Before Madoff: A WASP Forerunner

Bernie Madoff has been causing angst in some Jewish communities, where there is a fear that his scamming will revive old stereotypes. Amid the aftershocks of the scandal arising from his alleged Ponzi scheme, it's worth remembering that ethnicity has no monopoly on shady dealings. The WASPs have had their own Bernie Madoff, only worse. His name was Richard Whitney, and his story has some eerie parallels for today.

Whitney embodied WASP privilege. He was educated at Groton and Harvard, where he was a member of the school's most exclusive club, Porcellian. On Wall Street, he was the chief broker for J.P. Morgan, the premier investment bank. He kept polo ponies. He looked the part—tall and handsome, his hair graying at the temples, his Porcellian pig's head—the club's status signature—dangling from a gold watch chain. During the 1930s, he was president of the New York Stock Exchange, and calls for government regulation were heard after the Crash of '29, Whitney repeatedly testified before Congress. His argument against regulation was simple: the stock exchange did not need to be regulated because it was run by gentlemen, and gentlemen could be trusted.

Whitney was a gentleman, of a kind, but he was a poor investor. He lost millions backing an apple-based liquor called Jersey Lightning, which he thought would do well after Prohibition. Strapped for cash he began borrowing from friends and family members who trusted him. Then he began borrowing, that is to say embezzling, from various trusts and funds of which he was a trustee—the Harvard Club of New York, the New York Yacht Club, the St. Paul's School endowment and the New York Stock Exchange pension fund.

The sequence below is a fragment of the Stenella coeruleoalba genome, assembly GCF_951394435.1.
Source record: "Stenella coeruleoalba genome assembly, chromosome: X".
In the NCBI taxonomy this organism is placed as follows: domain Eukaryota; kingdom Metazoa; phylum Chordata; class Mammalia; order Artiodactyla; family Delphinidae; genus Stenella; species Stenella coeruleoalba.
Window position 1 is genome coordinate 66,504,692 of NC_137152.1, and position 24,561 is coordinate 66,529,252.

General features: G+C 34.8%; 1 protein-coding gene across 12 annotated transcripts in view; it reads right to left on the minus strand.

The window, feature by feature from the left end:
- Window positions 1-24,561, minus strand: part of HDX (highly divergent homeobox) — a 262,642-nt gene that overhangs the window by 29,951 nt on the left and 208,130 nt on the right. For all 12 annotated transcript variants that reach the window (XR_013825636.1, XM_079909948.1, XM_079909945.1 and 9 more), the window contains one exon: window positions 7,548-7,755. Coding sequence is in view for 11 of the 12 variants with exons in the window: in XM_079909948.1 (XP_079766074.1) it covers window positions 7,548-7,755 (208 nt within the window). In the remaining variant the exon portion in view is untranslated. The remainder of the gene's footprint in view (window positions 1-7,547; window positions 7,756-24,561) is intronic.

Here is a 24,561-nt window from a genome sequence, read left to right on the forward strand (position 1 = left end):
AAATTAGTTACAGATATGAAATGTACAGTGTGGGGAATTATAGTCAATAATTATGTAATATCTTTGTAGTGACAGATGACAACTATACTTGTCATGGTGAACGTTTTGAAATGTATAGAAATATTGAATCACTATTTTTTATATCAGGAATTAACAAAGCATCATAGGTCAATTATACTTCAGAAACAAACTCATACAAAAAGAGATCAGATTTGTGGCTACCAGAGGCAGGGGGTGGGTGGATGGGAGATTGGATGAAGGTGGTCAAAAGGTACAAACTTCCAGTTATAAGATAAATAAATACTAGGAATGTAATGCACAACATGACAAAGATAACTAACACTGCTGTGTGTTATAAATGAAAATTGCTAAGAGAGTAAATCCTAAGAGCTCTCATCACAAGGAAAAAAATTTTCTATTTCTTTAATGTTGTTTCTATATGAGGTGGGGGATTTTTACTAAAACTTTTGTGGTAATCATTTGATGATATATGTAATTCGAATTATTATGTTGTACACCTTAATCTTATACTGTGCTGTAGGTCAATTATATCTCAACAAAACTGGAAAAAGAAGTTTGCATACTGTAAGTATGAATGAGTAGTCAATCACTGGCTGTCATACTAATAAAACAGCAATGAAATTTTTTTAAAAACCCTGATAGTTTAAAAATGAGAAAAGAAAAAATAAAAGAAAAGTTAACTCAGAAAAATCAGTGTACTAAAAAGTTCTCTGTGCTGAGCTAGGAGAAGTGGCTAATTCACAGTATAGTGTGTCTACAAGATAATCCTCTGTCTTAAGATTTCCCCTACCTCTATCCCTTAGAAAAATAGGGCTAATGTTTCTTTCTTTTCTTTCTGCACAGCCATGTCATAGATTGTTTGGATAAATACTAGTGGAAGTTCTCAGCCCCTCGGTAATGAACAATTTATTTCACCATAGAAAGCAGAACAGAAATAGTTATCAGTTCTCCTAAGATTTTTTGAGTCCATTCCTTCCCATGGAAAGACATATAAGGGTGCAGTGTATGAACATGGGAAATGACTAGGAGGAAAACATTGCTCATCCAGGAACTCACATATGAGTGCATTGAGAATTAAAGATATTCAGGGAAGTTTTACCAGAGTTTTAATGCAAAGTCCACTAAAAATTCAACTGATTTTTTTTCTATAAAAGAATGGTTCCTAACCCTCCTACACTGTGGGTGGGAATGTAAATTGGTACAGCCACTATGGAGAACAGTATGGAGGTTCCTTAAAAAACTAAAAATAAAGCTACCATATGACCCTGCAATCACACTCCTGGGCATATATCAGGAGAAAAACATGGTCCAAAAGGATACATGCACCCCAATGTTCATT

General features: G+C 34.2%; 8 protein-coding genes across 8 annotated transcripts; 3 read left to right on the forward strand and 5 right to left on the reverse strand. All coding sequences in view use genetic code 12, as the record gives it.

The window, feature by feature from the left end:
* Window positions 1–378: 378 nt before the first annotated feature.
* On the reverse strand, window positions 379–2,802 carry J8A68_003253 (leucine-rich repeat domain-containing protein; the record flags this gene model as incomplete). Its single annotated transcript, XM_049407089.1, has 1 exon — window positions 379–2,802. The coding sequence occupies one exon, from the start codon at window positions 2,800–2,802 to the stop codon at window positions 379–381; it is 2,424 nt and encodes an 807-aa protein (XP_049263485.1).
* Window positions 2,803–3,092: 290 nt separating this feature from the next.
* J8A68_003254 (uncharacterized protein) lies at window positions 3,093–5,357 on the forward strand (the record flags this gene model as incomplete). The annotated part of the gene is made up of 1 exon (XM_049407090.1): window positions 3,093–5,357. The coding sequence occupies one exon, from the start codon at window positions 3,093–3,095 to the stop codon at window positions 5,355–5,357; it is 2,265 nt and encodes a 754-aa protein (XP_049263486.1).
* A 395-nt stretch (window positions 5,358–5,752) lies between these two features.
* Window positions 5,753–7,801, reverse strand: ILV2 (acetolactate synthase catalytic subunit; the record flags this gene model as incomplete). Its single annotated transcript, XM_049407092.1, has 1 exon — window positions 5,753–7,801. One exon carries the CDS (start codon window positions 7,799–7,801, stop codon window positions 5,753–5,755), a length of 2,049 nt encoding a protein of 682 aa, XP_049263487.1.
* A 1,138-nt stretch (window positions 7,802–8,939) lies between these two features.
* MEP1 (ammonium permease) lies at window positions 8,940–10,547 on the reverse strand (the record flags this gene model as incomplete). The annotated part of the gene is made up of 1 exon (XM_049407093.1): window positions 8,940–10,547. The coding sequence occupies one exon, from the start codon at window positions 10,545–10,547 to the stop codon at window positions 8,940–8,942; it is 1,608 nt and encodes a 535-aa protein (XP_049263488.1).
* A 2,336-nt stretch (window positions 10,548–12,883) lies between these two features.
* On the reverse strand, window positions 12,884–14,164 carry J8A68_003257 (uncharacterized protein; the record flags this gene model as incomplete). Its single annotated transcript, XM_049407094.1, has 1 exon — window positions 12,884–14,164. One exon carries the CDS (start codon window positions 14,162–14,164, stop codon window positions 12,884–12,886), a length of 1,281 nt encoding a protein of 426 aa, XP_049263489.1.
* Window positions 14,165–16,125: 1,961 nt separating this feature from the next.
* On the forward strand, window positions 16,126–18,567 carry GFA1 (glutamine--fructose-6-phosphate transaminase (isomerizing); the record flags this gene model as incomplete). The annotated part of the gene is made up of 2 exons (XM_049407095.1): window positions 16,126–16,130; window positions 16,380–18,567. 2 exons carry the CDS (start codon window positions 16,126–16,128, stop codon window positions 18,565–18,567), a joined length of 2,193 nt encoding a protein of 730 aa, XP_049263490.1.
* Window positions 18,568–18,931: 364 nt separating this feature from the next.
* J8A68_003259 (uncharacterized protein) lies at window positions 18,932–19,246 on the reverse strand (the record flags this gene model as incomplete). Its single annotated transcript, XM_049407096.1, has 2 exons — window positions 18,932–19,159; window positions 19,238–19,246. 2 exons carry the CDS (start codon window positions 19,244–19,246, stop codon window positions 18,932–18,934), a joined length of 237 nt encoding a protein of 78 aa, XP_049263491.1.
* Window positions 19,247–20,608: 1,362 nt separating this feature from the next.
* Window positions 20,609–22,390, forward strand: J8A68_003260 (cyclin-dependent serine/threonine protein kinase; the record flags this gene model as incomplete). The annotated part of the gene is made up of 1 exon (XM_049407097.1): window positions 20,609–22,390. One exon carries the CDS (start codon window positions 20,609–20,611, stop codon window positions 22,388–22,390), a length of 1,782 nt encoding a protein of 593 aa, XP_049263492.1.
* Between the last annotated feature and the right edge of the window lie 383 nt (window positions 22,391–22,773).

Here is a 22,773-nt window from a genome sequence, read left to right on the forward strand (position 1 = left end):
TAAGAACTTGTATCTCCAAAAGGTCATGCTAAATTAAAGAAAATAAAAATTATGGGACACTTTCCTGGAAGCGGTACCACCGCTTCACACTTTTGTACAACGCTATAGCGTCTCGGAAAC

He got away with it for years—until, in 1938, he was caught by a routine investigation run by a new agency called the Securities and Exchange Commission (SEC), whose creation Whitney had steadfastly fought. (The SEC pressured the NYSE to send member firms questionnaires, requiring disclosure of their assets and liabilities. Seeing what looked like distress selling by Whitney's firm, the stock exchange discovered that he was falsifying his books. Whitney asked the new president of the NYSE, Charles Gay, not to turn him in, because, as he explained, "After all, I am the stock exchange to millions of people." But Gay refused, and turned him in.

Whitney was sentenced to five to 10 years in Sing Sing prison; thousands turned out at Grand Central Station to see him led off in handcuffs. During his time inside, the rector of Groton brought him his old baseball glove so he could play on the prison team.

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